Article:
After lunch we retuned to Zephyr and I headed into the galley to make a couple loaves of bread. As I've said in earlier posts, Fiji has many wonderful things to offer, but good bread is not one of them(that we have found). This time, while I used the same recipe I've used over the last months, I brought in a machine from civilization(now that we are in a marina with plenty of power to spare)A Cuisinart!!!! When we came back to Zephyr last year, we brought our full size machine with us. We'd had a smaller version but wanted the power of the full size. Once the dough was made, I plunked it into the Cuisinart and let it do the kneading. Around and around it went with me adding a bit of flour every now and then. Once it had done the kneading for me, I let it rise(into the engine room again) and then into the pans and back in the engine room. Into the ovens and out 40 minutes later. We were set to have our Fiji Meats chicken and freshly baked bread for dinner!
We sliced the bread and smeared on fresh butter. It wasn't quite the same as the last batch. Two things had changed. 1--I'd used a different flour this time and 2--I'd let the Cuisinart do the kneading. Not sure which made the difference but while it was still quite tasty(much better than the local loaves) it was just a bit different in it's flavor. So out with the old flour(not much left anyway)and next time, I'll go back to kneading by hand(the old fashioned way).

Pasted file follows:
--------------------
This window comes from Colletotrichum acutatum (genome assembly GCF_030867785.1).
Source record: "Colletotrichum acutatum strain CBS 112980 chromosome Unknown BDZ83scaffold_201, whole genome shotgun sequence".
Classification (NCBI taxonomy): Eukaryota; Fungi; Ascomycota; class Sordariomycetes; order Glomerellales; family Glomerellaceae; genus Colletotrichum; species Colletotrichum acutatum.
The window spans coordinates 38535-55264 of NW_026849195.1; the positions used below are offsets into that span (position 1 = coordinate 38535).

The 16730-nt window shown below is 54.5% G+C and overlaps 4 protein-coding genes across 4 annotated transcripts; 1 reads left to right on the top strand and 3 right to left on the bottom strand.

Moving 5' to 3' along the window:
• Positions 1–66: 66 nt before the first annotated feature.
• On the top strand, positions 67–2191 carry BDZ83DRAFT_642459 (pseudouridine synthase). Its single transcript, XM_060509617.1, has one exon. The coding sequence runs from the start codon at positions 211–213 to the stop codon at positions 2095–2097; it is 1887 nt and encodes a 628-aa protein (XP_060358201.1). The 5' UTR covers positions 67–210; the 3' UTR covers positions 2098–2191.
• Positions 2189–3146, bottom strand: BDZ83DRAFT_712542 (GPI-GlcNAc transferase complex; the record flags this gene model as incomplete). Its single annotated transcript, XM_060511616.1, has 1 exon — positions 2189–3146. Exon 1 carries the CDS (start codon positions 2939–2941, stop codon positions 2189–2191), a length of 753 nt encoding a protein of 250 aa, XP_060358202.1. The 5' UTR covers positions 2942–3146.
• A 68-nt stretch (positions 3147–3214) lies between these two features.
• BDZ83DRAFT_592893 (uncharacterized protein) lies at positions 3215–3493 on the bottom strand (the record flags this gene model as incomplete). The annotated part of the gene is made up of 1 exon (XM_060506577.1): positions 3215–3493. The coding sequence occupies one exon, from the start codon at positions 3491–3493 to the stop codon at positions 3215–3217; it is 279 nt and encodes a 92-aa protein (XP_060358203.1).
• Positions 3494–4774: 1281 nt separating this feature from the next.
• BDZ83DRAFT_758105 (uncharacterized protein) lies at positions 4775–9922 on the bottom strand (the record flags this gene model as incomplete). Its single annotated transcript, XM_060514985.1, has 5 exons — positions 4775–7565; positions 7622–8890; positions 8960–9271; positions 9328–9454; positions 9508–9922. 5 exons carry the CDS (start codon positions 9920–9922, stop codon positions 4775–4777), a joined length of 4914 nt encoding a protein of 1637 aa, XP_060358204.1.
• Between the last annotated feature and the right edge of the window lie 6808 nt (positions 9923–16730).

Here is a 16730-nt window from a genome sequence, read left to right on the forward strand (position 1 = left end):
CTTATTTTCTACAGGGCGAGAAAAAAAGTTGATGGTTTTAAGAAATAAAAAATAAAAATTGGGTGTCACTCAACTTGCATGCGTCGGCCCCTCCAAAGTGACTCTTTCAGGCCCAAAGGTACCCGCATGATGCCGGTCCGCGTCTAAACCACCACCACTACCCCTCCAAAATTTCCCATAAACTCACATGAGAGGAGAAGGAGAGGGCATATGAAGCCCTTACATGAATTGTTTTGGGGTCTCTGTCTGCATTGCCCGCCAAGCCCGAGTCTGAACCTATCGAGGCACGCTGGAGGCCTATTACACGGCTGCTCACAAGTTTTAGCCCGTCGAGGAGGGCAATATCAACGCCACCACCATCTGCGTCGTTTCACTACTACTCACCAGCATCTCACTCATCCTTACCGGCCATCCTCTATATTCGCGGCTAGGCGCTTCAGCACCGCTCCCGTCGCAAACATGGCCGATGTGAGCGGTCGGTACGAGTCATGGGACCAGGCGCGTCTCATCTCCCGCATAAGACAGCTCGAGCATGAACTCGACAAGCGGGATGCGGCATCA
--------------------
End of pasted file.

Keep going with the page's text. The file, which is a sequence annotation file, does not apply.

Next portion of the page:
When we came into the marina last Tuesday, Mo assisted us in tying up to the lines from the center post in the marina. He used different lines than what George had used when we first tied up in late October. Yesterday, the winds blew through the marina just a bit harder than they had before and we were moving all over our space. We'd move to the right and bump fenders with the boat on that side and then shift to the left and tap Purrfection(catamaran). We reposition our fenders and tightened up lines at the bow and still we kept moving all over our space. I can't imagine what would have happened if a blow of even 50 knots had come through. I spoke with George(oversees the marina) and he came out this morning and took one of my new lines and ran it out to the same line we had used when we first came in. I'll be adding another line at our stern in a few minutes to see if that helps keep us away from our neighbors.
So, now the sauce is all made and the ribs defrosted and the post is all typed and it's on to another project. Hope you all enjoyed the pictures I posted.
12/08/2011, Vuda Point Marina
I've added a new gallery of some of our underwater dive photos from Plantation Pinnacle. You'll see a "photo gallery" listing on the right side near the top of the blog. Hit it and then slide down past the thumbnail pictures in the "Main Gallery" and you will see Plantation Pinnacle listing. Click on any of the pictures and it will bring it up to a full size picture. Enjoy.
More to come.